Presentation on theme: "Tiger Talk John Heyenga Tiger Talk: Tonal Tools for Classroom Management Education 702.22 Seminar in applied theory and research 1. Spring 2010."— Presentation transcript:
Tiger Talk John Heyenga Tiger Talk: Tonal Tools for Classroom Management Education 702.22 Seminar in applied theory and research 1. Spring 2010
Table of Contents IntroductionIntroduction Statement of ProblemStatement of Problem Literary ReviewLiterary Review Non-Violent CommunicationNon-Violent Communication HypothesisHypothesis BibliographyBibliography
Introduction In my work in at an after-school program in the Bronx, I have encountered many problems in communication. Some of the students’ behavior requires disciplinary response. When these situations occur, I have observed that the students present challenges to the teachers. When the response to this challenge is a punishment, or expression of frustration, the result is that the student takes the miscommunication to the next level. Such a verbal struggle can escalate to a futile and exhausting disciplinary deadlock. On the other hand, when the teacher responds with authority, but calmly and supportively, the conflict can be defused. My experience has led me to investigate the occurrence of this technique in other educational scenarios, and its documentation in other fields.
Statement of Problem Setting: NYC public schoolsSetting: NYC public schools Problem 1: Profane language and transgressive behavior, avoidance of academic work.Problem 1: Profane language and transgressive behavior, avoidance of academic work. Problem 2: Punitive teacher tone and discipline failure.Problem 2: Punitive teacher tone and discipline failure. Result: Breakdown of trust and communication.Result: Breakdown of trust and communication.
Literary Review,1 Articles on Tone of Voice Brown, D. F. (2005 ). Idea of “Congruent Communication.” Meiners, E. B., & Miller, V. D. (2004). A general tonal approach to dealing with “subordinates.” A study showing how polite and less severe tones lead to a better work environment. Kenman, L. F. (2007). Business communication model, applicable to education. Rogers, B. (1995). 5 Tricky Personalities and How to Handle Them. Instructor, 105 (1), 16-19,24-25. Writes about ways to communicate with difficult students.
Literary Review, 2 Articles on Intercultural Communication Chubbuck, S. M., & Zembylas, M. (2008). Effective emotions and communications in an urban school. Simpson, A. W., & Erickson, M. T. (1983). Different types of teacher communication, including non-verbal, in response to students’ cultural identities. MacNaughton, G., Hughes, P., & Smith, K. (2007). Ways to relate to challenging students. The key is for the educator to try and start anew with the students and relate to them in a way that positively recognizes their differences.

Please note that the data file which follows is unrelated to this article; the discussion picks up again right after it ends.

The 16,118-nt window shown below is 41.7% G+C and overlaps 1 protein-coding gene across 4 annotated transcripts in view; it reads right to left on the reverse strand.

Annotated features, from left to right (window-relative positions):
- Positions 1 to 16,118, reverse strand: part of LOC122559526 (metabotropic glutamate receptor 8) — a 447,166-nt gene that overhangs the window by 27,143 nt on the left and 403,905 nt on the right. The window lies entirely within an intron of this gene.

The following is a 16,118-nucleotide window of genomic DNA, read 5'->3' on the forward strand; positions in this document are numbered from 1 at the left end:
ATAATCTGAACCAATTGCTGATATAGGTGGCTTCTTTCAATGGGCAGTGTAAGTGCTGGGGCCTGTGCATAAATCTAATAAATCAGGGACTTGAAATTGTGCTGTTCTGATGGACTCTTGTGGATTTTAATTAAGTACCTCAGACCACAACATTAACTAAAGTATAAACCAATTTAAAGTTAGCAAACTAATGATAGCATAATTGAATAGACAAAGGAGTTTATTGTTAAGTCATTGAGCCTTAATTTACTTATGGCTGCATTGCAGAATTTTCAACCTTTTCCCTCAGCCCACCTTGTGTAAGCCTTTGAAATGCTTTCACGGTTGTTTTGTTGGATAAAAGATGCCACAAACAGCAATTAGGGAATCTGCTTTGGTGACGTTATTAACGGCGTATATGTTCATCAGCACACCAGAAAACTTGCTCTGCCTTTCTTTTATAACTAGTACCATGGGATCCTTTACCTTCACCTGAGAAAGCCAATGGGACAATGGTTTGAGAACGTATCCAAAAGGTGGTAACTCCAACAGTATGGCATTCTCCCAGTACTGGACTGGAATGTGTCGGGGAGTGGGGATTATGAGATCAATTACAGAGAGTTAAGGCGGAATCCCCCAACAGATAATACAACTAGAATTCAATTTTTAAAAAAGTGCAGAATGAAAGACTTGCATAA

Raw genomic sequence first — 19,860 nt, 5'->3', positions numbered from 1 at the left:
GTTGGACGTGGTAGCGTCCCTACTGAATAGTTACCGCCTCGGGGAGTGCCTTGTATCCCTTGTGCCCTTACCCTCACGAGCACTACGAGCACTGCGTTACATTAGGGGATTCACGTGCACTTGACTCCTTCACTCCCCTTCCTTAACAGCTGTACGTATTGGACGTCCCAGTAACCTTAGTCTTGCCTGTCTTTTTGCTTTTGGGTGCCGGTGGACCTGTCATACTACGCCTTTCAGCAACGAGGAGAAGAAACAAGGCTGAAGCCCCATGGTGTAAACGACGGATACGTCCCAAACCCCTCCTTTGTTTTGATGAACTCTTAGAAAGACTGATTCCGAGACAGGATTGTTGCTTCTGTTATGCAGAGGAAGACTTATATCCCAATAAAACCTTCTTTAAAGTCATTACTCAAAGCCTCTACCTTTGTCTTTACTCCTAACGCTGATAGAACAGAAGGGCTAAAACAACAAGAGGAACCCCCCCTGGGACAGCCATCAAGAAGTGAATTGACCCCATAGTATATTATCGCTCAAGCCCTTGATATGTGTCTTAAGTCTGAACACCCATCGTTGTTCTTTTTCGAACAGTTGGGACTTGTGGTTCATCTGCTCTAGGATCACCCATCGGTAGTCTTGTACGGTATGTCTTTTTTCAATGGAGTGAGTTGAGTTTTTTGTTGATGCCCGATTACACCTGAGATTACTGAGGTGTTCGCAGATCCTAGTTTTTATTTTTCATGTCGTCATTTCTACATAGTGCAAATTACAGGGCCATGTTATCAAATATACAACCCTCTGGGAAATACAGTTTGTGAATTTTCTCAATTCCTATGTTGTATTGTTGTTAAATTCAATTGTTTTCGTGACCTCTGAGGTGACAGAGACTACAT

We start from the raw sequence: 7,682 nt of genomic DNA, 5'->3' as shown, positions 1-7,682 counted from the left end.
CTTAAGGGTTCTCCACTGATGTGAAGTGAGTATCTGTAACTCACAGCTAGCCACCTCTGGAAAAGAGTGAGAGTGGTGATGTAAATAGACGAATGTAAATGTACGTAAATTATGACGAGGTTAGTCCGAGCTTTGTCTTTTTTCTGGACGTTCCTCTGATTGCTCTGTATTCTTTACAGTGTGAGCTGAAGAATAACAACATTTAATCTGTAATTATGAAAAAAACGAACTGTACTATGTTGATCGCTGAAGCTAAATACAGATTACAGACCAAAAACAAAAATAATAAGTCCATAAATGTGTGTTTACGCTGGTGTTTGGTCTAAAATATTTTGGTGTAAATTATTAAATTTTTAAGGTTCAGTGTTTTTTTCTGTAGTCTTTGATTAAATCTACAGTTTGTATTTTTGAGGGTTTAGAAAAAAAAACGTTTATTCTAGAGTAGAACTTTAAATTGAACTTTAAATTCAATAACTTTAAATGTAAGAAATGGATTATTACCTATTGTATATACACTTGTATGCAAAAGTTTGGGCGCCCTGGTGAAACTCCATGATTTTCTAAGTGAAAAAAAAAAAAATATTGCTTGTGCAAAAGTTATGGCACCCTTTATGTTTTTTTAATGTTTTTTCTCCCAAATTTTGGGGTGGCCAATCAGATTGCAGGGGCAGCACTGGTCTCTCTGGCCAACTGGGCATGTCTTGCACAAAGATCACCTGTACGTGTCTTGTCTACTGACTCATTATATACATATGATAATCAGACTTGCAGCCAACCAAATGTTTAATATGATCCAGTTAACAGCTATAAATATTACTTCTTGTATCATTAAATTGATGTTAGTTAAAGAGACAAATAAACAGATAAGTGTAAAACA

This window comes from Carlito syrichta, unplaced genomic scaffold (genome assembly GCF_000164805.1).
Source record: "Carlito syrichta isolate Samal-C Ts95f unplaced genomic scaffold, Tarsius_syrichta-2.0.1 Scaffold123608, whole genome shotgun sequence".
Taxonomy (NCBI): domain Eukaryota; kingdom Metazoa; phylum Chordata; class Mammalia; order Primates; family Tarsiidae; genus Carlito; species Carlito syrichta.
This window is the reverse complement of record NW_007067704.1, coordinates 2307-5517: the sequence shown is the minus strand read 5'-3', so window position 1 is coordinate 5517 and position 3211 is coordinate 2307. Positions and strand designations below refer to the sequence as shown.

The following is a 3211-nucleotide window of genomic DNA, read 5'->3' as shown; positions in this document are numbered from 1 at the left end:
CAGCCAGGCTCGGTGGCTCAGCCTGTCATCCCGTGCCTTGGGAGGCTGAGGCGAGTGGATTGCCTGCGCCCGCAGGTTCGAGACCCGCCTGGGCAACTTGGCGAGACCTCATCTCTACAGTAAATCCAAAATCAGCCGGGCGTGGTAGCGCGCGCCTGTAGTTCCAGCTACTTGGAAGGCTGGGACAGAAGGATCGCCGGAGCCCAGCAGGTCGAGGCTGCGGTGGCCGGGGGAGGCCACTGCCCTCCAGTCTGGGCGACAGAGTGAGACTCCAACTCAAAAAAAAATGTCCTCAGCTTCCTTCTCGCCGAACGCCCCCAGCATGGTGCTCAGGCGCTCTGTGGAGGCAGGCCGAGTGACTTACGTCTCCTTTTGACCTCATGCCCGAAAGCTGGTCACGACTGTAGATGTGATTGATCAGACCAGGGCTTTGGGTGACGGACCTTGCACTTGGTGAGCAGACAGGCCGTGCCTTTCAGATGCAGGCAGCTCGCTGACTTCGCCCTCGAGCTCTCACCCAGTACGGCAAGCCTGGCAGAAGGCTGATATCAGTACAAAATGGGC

Non-Violent Communication Non-Violent Communication “This approach to communication emphasizes compassion as the motivation for action rather than fear, guilt, shame, blame, coercion, threat or justification for punishment. In other words, it is about getting what you want for reasons you will not regret later. NVC is NOT about getting people to do what we want. It is about creating a quality of connection that gets everyone’s needs met through compassionate giving.” (NVC website: http://www.cnvc.org/node/369)
Hypothesis: “Tiger Talk” Research and experience show that the majority of teachers and students in cities use different cultural modes of communication. Research and experience will show that discipline using punitive tones of voice is not effective with these students. Hypothesis:A tone of voice that is empathetic and soothing, but authoritative, is more effective.
Bibliography Berry, R. A. W. (2006). Inclusion, Power, and Community: Teachers and Students Interpret the Language of Community in an Inclusion Classroom. American Educational Research Journal, 43(3), 489–529. Brown, D. F. (2005 ). The Significance of Congruent Communication in Effective Classroom Management. The Clearing House, 12-18. Chubbuck, S. M., & Zembylas, M. (2008). The Emotional Ambivalence of Socially Just Teaching: A Case Study of a Novice Urban Schoolteacher. American Educational Research Journal, 45 (2), 274-318. Juzwik, M. M., Nystrand, M., Kelly, S., & Sherry, M. B. (2008). Oral Narrative Genres as Dialogic Resources for Classroom Literature Study: A Contextualized Case Study of Conversational Narrative Discussion. American Educational Research Journal, 45(4), 1111-1154. Kenman, L. F. (2007). Tone And Style: Developing A Neglected Segment Of Business Communication. Business Communication Quarterly, 305-309. MacNaughton, G., Hughes, P., & Smith, K. (2007). Rethinking Approaches to Working With Children Who Challenge: Action Learning for Emancipatory Practice. International Journal of Early Childhood, 39(1), 39-59.
Continued Meiners, E. B., & Miller, V. D. (2004). The Effect of Formality and Relational Tone on Supervisor/Subordinate Negotiation Episodes Western Journal of Communication, 68(8), 302-321. Monroe, C. R., & Obidah, J. E. (2004). The Influence Of Cultural Synchronization On A Teacher’s Perceptions Of Disruption: A Case Study Of An African American Middle-School Classroom. Journal of Teacher Education, 55(3), 256-286. Non-Violent Communication Statement : NVC website: http://www.cnvc.org/node/369) Rogers, B. (1995). 5 Tricky Personalities and How to Handle Them. Instructor, 105 (1), 16-19,24-25. Rosen, L. A. (1990). A Survey of Classroom Management Practices. Journal of School Psychology, 28 (3), 257-269. Simpson, A. W., & Erickson, M. T. (1983). Teachers’ Verbal and Nonverbal Communication Patterns as a Function of Teacher Race, Student Gender, and Student Race. American Educational Research Journal, 20(2), 183-198.